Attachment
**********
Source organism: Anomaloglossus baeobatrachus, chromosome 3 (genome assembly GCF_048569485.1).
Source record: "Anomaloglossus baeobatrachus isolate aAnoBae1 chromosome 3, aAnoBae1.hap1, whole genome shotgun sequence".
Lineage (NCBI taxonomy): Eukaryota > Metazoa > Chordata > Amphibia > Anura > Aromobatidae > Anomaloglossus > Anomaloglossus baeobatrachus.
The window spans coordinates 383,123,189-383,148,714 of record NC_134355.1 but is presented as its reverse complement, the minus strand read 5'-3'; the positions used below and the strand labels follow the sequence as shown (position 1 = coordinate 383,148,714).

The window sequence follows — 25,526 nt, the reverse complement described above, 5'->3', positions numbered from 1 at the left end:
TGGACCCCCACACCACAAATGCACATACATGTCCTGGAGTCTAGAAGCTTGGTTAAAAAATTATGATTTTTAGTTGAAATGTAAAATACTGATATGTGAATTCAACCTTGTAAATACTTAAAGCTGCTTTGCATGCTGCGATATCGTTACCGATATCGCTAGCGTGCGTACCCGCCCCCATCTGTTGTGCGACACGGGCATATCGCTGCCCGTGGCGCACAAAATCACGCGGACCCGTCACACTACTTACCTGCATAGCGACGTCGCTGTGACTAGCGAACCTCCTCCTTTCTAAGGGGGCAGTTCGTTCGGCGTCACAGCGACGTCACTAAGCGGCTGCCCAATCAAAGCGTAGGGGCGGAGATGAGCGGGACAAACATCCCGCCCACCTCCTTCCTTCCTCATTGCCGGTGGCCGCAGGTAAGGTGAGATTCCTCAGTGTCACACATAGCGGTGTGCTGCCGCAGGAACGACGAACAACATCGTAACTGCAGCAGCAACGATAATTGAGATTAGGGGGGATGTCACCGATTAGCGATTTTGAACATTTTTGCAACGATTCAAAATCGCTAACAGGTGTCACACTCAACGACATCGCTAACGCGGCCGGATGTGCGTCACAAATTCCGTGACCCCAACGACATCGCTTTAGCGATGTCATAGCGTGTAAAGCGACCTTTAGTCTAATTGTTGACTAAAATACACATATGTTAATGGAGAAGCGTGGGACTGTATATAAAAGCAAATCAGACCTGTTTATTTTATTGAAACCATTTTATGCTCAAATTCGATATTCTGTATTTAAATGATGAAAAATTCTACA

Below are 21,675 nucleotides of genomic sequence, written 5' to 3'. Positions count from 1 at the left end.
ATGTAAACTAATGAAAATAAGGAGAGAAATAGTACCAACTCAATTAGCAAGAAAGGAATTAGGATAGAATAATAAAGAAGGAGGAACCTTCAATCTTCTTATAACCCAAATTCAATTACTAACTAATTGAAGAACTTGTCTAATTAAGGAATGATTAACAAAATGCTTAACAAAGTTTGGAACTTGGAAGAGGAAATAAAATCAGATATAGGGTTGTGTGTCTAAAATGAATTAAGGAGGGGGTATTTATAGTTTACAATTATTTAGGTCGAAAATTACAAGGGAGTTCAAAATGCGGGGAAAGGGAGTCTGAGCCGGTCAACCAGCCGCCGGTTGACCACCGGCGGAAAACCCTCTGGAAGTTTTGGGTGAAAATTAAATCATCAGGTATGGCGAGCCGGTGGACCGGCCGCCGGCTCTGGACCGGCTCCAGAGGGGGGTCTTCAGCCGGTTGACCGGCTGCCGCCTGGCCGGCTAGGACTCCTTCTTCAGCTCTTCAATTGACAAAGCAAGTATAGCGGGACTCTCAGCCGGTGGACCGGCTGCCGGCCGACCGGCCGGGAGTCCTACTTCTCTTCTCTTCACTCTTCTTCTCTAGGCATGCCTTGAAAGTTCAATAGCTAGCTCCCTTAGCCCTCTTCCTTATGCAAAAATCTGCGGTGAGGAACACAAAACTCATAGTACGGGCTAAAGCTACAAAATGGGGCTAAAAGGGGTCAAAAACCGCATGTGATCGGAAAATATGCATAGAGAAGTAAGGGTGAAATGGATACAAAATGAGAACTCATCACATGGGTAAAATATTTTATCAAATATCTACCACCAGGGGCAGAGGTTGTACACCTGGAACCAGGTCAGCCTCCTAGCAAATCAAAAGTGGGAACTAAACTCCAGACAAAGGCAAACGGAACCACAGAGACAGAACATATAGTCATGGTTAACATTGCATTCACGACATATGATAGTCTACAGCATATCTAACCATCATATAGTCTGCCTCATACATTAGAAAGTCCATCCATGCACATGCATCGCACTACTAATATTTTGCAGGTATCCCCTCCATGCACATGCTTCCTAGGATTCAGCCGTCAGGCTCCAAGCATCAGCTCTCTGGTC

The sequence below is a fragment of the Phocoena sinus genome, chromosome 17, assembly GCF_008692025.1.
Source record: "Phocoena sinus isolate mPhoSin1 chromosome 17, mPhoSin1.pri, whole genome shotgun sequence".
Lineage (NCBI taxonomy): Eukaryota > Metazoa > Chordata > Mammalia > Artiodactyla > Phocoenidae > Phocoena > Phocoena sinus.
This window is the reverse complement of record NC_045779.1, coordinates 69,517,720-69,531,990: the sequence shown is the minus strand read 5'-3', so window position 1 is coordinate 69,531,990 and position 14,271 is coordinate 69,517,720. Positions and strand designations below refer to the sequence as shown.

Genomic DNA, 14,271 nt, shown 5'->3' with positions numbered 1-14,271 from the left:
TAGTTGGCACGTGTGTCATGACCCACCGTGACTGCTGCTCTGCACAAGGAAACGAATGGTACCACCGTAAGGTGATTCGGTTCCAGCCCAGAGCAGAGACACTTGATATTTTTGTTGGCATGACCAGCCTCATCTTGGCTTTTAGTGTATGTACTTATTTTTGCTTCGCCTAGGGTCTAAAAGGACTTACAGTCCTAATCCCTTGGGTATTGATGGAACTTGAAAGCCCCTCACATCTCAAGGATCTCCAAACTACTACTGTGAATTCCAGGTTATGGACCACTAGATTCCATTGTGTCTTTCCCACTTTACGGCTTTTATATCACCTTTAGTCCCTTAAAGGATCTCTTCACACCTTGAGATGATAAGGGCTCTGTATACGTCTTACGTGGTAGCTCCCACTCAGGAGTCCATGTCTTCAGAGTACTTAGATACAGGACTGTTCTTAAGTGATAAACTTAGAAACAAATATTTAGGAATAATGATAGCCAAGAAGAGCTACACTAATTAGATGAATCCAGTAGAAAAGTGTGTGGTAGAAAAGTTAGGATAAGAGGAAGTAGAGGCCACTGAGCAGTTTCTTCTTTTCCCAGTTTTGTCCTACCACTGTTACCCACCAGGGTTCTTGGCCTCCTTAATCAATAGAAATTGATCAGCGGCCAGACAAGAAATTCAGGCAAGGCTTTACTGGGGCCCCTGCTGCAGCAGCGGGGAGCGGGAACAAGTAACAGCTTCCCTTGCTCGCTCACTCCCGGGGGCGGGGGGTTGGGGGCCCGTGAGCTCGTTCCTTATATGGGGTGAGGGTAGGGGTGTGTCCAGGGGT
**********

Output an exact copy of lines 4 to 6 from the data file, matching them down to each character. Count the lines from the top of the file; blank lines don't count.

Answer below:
The window spans coordinates 383,123,189-383,148,714 of record NC_134355.1 but is presented as its reverse complement, the minus strand read 5'-3'; the positions used below and the strand labels follow the sequence as shown (position 1 = coordinate 383,148,714).

The window sequence follows — 25,526 nt, the reverse complement described above, 5'->3', positions numbered from 1 at the left end:
TGGACCCCCACACCACAAATGCACATACATGTCCTGGAGTCTAGAAGCTTGGTTAAAAAATTATGATTTTTAGTTGAAATGTAAAATACTGATATGTGAATTCAACCTTGTAAATACTTAAAGCTGCTTTGCATGCTGCGATATCGTTACCGATATCGCTAGCGTGCGTACCCGCCCCCATCTGTTGTGCGACACGGGCATATCGCTGCCCGTGGCGCACAAAATCACGCGGACCCGTCACACTACTTACCTGCATAGCGACGTCGCTGTGACTAGCGAACCTCCTCCTTTCTAAGGGGGCAGTTCGTTCGGCGTCACAGCGACGTCACTAAGCGGCTGCCCAATCAAAGCGTAGGGGCGGAGATGAGCGGGACAAACATCCCGCCCACCTCCTTCCTTCCTCATTGCCGGTGGCCGCAGGTAAGGTGAGATTCCTCAGTGTCACACATAGCGGTGTGCTGCCGCAGGAACGACGAACAACATCGTAACTGCAGCAGCAACGATAATTGAGATTAGGGGGGATGTCACCGATTAGCGATTTTGAACATTTTTGCAACGATTCAAAATCGCTAACAGGTGTCACACTCAACGACATCGCTAACGCGGCCGGATGTGCGTCACAAATTCCGTGACCCCAACGACATCGCTTTAGCGATGTCATAGCGTGTAAAGCGACCTTTAGTCTAATTGTTGACTAAAATACACATATGTTAATGGAGAAGCGTGGGACTGTATATAAAAGCAAATCAGACCTGTTTATTTTATTGAAACCATTTTATGCTCAAATTCGATATTCTGTATTTAAATGATGAAAAATTCTACA